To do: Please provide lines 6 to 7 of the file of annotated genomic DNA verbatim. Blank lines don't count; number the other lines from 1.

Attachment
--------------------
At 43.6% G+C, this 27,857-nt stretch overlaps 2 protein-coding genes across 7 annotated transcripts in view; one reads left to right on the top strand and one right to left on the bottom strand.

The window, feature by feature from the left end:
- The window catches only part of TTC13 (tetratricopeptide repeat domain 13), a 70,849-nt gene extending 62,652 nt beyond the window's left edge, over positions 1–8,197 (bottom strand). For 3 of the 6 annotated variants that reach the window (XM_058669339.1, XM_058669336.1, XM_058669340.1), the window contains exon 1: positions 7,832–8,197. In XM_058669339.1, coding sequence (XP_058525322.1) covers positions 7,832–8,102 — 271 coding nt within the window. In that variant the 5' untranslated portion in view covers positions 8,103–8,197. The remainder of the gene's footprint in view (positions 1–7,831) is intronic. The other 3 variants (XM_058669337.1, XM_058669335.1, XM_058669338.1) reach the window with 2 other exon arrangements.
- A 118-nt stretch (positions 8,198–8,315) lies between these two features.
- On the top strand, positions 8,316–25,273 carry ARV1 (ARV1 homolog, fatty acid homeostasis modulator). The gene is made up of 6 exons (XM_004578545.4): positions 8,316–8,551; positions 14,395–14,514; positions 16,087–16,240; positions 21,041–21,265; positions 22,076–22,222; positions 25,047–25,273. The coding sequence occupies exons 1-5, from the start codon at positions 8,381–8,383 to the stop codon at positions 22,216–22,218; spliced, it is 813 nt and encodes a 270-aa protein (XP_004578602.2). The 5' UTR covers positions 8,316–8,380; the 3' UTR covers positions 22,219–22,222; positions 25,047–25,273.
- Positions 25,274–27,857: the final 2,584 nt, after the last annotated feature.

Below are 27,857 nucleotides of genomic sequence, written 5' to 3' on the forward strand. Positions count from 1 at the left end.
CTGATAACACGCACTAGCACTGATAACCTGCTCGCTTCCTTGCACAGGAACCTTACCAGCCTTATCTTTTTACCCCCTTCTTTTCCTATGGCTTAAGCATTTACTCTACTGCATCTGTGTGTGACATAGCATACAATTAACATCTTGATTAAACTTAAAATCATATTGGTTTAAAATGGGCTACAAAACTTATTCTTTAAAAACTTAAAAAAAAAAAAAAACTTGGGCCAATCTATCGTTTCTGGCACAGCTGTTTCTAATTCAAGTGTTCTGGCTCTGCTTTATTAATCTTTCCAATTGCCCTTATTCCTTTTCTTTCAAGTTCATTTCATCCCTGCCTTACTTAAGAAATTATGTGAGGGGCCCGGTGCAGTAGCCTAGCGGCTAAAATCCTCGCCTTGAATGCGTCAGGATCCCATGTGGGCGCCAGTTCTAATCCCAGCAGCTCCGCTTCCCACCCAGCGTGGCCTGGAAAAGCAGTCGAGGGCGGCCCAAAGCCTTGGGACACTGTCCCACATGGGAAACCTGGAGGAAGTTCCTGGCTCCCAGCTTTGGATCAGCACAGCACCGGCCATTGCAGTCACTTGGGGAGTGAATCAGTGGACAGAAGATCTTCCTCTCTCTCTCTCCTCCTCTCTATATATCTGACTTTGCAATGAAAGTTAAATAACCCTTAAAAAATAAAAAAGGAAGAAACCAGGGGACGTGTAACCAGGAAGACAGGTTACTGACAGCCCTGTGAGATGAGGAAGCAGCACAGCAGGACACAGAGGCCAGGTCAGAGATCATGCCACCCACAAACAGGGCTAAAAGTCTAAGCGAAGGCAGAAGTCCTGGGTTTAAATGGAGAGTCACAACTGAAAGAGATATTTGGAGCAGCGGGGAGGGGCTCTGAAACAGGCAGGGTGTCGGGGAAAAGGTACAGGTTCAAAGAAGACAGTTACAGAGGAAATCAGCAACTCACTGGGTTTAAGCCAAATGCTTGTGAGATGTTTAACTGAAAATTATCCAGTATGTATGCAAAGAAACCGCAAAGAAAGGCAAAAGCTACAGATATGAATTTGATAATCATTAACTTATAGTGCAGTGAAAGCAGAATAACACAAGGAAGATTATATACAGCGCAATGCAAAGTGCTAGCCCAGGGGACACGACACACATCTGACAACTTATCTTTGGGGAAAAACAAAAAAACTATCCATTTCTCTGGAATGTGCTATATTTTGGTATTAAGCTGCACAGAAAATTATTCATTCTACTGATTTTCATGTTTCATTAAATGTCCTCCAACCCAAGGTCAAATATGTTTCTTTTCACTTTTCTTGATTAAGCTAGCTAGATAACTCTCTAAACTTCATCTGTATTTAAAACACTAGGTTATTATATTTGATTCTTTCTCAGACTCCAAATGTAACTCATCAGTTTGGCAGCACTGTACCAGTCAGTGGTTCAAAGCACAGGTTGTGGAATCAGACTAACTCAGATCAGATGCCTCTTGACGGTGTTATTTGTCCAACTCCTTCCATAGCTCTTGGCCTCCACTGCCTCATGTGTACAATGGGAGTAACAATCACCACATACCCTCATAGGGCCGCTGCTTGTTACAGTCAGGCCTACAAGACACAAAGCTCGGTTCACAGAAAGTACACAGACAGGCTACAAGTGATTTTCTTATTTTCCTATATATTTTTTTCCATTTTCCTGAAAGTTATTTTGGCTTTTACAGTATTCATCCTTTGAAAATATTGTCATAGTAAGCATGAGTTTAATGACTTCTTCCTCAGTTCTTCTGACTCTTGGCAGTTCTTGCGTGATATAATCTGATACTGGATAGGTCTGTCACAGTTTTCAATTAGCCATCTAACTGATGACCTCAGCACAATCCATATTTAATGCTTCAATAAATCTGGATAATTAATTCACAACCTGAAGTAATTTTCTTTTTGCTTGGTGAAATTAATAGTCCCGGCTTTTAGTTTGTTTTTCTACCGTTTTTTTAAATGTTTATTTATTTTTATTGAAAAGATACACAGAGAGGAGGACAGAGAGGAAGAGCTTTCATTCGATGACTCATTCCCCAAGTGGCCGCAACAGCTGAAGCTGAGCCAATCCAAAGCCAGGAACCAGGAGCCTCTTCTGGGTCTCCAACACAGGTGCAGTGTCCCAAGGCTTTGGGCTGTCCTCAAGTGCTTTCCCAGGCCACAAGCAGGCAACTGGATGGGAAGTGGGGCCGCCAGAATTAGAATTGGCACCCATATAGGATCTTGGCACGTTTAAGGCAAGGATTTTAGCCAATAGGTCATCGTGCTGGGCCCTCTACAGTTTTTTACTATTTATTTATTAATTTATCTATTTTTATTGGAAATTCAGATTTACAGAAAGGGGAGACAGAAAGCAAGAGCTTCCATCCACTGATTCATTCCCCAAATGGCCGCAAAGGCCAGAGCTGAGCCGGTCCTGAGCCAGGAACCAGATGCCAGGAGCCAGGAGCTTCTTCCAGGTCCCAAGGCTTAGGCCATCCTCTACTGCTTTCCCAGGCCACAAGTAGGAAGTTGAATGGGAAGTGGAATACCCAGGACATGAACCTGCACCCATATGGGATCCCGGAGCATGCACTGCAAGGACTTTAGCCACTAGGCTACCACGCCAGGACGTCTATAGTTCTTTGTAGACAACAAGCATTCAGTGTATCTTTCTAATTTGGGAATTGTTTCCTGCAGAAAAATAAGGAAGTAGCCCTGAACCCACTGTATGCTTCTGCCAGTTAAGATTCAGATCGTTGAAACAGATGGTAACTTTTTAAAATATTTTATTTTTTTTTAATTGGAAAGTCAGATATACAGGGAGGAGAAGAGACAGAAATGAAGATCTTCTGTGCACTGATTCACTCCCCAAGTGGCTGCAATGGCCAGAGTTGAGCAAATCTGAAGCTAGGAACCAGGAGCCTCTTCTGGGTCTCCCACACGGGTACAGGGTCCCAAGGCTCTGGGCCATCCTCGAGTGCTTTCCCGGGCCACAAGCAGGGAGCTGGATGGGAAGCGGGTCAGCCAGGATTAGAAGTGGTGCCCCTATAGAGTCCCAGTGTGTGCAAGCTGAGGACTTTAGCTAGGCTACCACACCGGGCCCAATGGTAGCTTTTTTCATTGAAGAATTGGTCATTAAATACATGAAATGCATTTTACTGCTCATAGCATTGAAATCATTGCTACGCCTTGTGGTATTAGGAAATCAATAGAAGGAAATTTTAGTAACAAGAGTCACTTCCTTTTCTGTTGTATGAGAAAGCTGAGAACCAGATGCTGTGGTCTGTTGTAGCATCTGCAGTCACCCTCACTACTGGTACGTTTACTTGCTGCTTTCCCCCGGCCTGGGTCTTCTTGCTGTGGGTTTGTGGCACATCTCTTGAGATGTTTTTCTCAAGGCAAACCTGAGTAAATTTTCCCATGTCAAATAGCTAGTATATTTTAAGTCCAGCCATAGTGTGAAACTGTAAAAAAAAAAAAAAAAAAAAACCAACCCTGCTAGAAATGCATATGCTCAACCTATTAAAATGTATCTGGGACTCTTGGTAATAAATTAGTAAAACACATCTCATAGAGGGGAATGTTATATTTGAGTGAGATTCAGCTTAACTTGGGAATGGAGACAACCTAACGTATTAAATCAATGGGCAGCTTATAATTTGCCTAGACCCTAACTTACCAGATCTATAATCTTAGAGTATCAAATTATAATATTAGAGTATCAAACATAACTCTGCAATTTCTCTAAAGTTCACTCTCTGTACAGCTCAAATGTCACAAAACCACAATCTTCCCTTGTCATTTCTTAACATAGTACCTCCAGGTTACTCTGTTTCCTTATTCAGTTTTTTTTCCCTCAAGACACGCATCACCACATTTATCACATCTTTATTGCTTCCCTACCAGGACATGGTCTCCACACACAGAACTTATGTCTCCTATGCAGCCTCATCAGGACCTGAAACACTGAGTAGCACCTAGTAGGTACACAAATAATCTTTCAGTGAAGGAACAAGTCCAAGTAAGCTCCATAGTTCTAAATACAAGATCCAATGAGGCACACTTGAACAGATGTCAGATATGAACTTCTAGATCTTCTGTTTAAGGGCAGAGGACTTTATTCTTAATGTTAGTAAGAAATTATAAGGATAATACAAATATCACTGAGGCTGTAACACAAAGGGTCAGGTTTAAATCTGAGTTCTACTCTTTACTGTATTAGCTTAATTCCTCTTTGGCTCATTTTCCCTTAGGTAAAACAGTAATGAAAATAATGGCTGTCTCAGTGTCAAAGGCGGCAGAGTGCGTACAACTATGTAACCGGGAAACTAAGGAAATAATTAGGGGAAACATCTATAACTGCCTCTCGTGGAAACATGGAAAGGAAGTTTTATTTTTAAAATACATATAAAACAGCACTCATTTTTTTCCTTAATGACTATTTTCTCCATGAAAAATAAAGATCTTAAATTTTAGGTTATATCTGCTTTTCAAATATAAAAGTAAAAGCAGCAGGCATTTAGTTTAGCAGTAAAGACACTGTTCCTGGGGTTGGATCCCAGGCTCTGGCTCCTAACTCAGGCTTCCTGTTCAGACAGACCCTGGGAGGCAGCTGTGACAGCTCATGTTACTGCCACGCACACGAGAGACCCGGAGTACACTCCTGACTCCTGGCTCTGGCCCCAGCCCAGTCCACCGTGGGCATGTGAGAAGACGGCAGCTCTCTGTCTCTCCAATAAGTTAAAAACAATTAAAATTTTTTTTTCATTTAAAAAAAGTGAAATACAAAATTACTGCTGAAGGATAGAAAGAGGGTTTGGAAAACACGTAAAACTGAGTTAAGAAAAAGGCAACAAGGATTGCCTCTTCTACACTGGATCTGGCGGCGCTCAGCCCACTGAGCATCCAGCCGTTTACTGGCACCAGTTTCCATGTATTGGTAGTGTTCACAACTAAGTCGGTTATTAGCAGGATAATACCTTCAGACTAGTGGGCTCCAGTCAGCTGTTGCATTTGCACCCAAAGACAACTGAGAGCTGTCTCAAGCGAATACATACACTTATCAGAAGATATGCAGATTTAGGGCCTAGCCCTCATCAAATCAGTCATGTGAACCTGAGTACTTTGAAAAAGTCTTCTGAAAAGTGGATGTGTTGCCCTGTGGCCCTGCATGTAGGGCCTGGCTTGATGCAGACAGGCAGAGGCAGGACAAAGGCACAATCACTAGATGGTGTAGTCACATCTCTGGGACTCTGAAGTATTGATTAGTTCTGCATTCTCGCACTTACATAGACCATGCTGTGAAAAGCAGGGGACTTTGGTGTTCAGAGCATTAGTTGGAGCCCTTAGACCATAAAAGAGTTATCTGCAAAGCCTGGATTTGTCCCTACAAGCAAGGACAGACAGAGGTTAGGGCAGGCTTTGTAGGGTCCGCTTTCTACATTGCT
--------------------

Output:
- Positions 25,274–27,857: the final 2,584 nt, after the last annotated feature.

Below are 27,857 nucleotides of genomic sequence, written 5' to 3' on the forward strand. Positions count from 1 at the left end.